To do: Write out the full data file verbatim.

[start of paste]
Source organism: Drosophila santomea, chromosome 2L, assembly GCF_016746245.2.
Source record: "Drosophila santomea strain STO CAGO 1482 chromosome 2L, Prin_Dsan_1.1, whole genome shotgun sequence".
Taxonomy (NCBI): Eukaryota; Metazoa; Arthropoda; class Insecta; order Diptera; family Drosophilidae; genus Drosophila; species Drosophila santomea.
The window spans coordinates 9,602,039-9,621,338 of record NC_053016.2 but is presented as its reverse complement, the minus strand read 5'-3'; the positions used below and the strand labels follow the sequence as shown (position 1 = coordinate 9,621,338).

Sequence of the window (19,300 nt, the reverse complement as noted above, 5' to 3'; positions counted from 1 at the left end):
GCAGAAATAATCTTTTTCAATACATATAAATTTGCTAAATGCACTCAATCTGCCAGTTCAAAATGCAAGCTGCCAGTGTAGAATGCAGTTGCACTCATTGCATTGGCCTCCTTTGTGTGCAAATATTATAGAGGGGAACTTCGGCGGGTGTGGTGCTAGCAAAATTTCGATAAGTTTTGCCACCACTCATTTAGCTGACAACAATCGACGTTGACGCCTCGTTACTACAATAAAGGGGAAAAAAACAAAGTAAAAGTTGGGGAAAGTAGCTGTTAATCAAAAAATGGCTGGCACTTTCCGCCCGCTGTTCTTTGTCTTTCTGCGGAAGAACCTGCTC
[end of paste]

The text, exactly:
Source organism: Drosophila santomea, chromosome 2L, assembly GCF_016746245.2.
Source record: "Drosophila santomea strain STO CAGO 1482 chromosome 2L, Prin_Dsan_1.1, whole genome shotgun sequence".
Taxonomy (NCBI): Eukaryota; Metazoa; Arthropoda; class Insecta; order Diptera; family Drosophilidae; genus Drosophila; species Drosophila santomea.
The window spans coordinates 9,602,039-9,621,338 of record NC_053016.2 but is presented as its reverse complement, the minus strand read 5'-3'; the positions used below and the strand labels follow the sequence as shown (position 1 = coordinate 9,621,338).

Sequence of the window (19,300 nt, the reverse complement as noted above, 5' to 3'; positions counted from 1 at the left end):
GCAGAAATAATCTTTTTCAATACATATAAATTTGCTAAATGCACTCAATCTGCCAGTTCAAAATGCAAGCTGCCAGTGTAGAATGCAGTTGCACTCATTGCATTGGCCTCCTTTGTGTGCAAATATTATAGAGGGGAACTTCGGCGGGTGTGGTGCTAGCAAAATTTCGATAAGTTTTGCCACCACTCATTTAGCTGACAACAATCGACGTTGACGCCTCGTTACTACAATAAAGGGGAAAAAAACAAAGTAAAAGTTGGGGAAAGTAGCTGTTAATCAAAAAATGGCTGGCACTTTCCGCCCGCTGTTCTTTGTCTTTCTGCGGAAGAACCTGCTC